Can the world accept ethnic Germans as victims of World War II? Are there similarities in the Holocausts that the Jews and the ethnic Germans suffered? Will Germans always be perceived as stereotypical villains, even those who are innocent victims? Can this book help heal the wounds of those forced to be unpopular, unacknowledged victims because of their ethnic heritage?
Bread on My Mother's Table: A Danube Swabian Remembers examines the effects of the hidden genocide that occurred at the end of World War II in which a family of ethnic Germans in Yugoslavia was condemned to be victims of expulsion, ethnic cleansing, and forced labor in concentration camps at the hands of Russian and partisan soldiers.
In a tapestry of episodes and family portraits which comprise this literary memoir, the author weaves a tale which illuminates, compares, exposes, and shares a family's history and their journey from feast to famine, from farmers to prisoners, from refugees to immigrants, and from American citizens to land owners once again.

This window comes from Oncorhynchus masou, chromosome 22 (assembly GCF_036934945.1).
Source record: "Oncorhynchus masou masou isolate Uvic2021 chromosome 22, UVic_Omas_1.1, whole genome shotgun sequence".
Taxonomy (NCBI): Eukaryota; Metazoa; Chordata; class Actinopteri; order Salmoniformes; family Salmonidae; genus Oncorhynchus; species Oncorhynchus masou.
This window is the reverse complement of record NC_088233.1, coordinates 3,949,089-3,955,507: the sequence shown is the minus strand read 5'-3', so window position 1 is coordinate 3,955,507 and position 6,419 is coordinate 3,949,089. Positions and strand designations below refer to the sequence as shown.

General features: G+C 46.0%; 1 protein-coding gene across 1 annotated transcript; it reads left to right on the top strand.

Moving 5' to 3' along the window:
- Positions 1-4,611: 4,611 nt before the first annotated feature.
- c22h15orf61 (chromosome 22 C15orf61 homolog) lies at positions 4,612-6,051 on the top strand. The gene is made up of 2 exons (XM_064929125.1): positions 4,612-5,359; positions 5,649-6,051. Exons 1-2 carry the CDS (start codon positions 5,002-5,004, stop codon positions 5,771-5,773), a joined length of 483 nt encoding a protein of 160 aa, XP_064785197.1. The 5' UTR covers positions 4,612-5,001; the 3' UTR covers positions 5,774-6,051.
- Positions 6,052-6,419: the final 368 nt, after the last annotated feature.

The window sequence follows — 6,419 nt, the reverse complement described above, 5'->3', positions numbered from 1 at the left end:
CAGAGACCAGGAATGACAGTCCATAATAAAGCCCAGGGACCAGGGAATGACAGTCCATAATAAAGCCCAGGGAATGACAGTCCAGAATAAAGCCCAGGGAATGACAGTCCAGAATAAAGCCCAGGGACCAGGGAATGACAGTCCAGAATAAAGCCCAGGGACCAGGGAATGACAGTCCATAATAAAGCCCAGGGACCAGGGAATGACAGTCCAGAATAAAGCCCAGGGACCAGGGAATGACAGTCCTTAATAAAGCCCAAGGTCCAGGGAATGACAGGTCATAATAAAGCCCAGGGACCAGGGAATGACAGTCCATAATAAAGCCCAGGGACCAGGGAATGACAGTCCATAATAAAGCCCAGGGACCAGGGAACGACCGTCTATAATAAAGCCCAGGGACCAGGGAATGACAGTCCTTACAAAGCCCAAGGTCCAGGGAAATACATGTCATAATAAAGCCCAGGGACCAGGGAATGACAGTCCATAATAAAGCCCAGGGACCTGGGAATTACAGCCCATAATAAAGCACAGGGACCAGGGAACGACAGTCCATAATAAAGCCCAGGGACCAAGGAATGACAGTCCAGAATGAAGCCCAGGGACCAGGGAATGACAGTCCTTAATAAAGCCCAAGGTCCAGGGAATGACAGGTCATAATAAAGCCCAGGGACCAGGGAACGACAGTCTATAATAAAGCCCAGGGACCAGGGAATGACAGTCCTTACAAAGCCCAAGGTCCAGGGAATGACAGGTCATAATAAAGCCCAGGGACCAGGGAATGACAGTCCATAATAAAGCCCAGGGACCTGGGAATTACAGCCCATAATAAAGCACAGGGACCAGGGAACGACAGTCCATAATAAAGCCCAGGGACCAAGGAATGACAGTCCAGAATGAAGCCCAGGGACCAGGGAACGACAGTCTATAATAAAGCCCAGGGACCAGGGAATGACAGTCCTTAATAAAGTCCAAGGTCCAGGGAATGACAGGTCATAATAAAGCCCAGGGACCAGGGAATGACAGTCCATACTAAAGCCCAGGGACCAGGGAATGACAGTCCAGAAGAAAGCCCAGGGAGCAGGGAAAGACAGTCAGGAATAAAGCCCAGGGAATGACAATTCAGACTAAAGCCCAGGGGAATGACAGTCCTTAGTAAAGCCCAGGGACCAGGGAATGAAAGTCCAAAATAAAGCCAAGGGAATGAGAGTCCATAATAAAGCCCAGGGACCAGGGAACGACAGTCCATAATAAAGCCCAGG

This is the story of one family's quiet struggle and victory over adversity told by a first generation progeny who takes the reader on a parallel journey of rediscovery and acceptance of her cultural identity.